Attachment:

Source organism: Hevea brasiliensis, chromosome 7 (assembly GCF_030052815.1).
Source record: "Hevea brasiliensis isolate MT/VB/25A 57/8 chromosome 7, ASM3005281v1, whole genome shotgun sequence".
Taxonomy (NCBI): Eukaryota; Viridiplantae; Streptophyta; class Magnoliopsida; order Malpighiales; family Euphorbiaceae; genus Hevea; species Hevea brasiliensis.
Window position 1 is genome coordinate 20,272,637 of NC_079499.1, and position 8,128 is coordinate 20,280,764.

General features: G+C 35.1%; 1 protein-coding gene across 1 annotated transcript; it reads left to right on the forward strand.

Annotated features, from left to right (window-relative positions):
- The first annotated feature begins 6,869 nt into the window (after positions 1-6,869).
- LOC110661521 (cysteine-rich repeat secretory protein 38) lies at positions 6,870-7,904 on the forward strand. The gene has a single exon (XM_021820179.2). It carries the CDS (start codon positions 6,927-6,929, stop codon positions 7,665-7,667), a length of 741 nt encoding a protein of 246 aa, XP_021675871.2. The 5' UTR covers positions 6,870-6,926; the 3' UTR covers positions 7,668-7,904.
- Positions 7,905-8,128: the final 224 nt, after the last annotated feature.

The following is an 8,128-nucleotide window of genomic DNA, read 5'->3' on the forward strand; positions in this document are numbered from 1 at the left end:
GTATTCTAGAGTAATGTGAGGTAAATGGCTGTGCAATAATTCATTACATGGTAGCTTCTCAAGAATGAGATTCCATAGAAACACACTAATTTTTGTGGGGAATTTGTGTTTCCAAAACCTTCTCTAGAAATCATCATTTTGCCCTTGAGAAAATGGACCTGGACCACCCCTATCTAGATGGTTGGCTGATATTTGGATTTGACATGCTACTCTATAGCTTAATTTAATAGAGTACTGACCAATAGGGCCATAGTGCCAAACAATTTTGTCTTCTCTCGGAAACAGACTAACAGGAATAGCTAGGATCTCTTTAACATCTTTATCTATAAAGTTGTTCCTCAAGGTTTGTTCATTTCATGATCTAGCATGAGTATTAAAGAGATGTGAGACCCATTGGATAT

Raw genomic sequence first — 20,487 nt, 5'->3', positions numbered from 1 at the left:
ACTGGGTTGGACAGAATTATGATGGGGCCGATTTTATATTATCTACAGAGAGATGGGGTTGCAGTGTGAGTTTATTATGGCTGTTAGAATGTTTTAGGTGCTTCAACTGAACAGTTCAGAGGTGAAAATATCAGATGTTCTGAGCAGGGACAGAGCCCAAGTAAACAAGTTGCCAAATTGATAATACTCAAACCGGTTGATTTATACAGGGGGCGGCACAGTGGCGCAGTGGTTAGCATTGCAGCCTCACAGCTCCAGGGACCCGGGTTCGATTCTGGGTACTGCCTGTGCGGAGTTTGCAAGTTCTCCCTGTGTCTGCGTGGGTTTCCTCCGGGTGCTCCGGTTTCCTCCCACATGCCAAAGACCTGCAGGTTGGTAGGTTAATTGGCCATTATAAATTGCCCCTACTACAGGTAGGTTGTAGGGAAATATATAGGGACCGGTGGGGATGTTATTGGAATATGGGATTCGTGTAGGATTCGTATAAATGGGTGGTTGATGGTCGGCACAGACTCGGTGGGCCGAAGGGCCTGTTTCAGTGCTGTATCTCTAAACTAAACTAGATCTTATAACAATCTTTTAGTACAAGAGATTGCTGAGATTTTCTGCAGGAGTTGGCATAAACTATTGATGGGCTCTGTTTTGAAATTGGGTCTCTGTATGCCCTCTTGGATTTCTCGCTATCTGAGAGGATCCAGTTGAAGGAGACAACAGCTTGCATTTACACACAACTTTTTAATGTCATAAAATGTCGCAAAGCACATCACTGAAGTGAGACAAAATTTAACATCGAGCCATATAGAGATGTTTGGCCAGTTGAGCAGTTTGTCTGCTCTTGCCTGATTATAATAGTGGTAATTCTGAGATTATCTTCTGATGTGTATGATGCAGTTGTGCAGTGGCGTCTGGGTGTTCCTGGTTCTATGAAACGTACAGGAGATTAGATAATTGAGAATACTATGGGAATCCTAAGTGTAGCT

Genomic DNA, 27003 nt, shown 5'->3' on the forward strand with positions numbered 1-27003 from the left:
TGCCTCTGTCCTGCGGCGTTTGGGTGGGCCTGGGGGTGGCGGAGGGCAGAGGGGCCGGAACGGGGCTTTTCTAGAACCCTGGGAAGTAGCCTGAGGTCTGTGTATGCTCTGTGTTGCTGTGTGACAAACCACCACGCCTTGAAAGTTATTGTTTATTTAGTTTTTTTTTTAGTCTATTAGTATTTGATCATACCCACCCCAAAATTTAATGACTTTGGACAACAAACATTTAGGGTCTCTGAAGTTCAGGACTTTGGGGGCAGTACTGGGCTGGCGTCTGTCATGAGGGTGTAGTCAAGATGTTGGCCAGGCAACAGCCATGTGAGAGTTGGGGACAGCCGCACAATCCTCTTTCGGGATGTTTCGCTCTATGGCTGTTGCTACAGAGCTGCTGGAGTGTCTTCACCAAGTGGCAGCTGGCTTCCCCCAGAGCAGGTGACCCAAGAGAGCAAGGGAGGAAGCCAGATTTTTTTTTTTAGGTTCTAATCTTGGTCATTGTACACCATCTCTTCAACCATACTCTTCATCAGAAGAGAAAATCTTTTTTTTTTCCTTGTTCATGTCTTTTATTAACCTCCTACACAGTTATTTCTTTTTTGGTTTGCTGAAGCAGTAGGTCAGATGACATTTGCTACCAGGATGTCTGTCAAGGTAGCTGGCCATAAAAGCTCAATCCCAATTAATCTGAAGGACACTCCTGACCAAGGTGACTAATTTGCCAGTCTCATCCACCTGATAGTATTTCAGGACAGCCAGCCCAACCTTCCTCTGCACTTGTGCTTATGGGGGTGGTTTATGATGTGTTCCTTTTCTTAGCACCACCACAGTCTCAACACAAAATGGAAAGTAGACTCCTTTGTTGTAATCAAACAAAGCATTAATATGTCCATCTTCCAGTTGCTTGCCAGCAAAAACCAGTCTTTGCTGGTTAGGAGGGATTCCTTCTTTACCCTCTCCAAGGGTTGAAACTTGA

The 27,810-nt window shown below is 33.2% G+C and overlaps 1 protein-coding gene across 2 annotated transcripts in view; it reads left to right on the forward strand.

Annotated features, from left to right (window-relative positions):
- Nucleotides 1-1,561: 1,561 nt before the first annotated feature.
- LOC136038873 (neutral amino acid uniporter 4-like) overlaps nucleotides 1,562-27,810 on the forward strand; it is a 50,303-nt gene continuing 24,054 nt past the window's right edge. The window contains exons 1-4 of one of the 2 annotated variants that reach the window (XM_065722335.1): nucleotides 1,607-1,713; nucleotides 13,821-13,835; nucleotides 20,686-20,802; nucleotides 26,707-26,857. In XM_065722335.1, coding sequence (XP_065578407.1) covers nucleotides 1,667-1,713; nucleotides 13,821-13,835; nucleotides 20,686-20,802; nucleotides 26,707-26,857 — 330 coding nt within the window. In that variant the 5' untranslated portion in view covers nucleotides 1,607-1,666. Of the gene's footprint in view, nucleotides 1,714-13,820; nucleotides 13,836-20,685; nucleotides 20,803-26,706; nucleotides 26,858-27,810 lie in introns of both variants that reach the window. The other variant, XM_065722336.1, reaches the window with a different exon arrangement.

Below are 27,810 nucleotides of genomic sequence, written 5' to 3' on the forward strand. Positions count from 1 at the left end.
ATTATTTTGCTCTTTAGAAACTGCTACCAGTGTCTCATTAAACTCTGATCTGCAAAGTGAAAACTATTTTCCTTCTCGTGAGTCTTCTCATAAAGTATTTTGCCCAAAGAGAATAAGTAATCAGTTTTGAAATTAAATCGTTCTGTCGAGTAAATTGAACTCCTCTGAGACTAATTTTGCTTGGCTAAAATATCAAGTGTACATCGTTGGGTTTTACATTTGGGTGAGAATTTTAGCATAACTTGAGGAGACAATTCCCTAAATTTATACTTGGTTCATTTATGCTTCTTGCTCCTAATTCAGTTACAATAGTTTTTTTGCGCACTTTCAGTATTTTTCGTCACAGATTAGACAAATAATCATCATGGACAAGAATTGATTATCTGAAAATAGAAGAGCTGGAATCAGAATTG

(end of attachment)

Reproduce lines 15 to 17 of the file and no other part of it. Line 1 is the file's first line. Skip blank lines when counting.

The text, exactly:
TGCCTCTGTCCTGCGGCGTTTGGGTGGGCCTGGGGGTGGCGGAGGGCAGAGGGGCCGGAACGGGGCTTTTCTAGAACCCTGGGAAGTAGCCTGAGGTCTGTGTATGCTCTGTGTTGCTGTGTGACAAACCACCACGCCTTGAAAGTTATTGTTTATTTAGTTTTTTTTTTAGTCTATTAGTATTTGATCATACCCACCCCAAAATTTAATGACTTTGGACAACAAACATTTAGGGTCTCTGAAGTTCAGGACTTTGGGGGCAGTACTGGGCTGGCGTCTGTCATGAGGGTGTAGTCAAGATGTTGGCCAGGCAACAGCCATGTGAGAGTTGGGGACAGCCGCACAATCCTCTTTCGGGATGTTTCGCTCTATGGCTGTTGCTACAGAGCTGCTGGAGTGTCTTCACCAAGTGGCAGCTGGCTTCCCCCAGAGCAGGTGACCCAAGAGAGCAAGGGAGGAAGCCAGATTTTTTTTTTTAGGTTCTAATCTTGGTCATTGTACACCATCTCTTCAACCATACTCTTCATCAGAAGAGAAAATCTTTTTTTTTTCCTTGTTCATGTCTTTTATTAACCTCCTACACAGTTATTTCTTTTTTGGTTTGCTGAAGCAGTAGGTCAGATGACATTTGCTACCAGGATGTCTGTCAAGGTAGCTGGCCATAAAAGCTCAATCCCAATTAATCTGAAGGACACTCCTGACCAAGGTGACTAATTTGCCAGTCTCATCCACCTGATAGTATTTCAGGACAGCCAGCCCAACCTTCCTCTGCACTTGTGCTTATGGGGGTGGTTTATGATGTGTTCCTTTTCTTAGCACCACCACAGTCTCAACACAAAATGGAAAGTAGACTCCTTTGTTGTAATCAAACAAAGCATTAATATGTCCATCTTCCAGTTGCTTGCCAGCAAAAACCAGTCTTTGCTGGTTAGGAGGGATTCCTTCTTTACCCTCTCCAAGGGTTGAAACTTGA

The 27,810-nt window shown below is 33.2% G+C and overlaps 1 protein-coding gene across 2 annotated transcripts in view; it reads left to right on the forward strand.

Annotated features, from left to right (window-relative positions):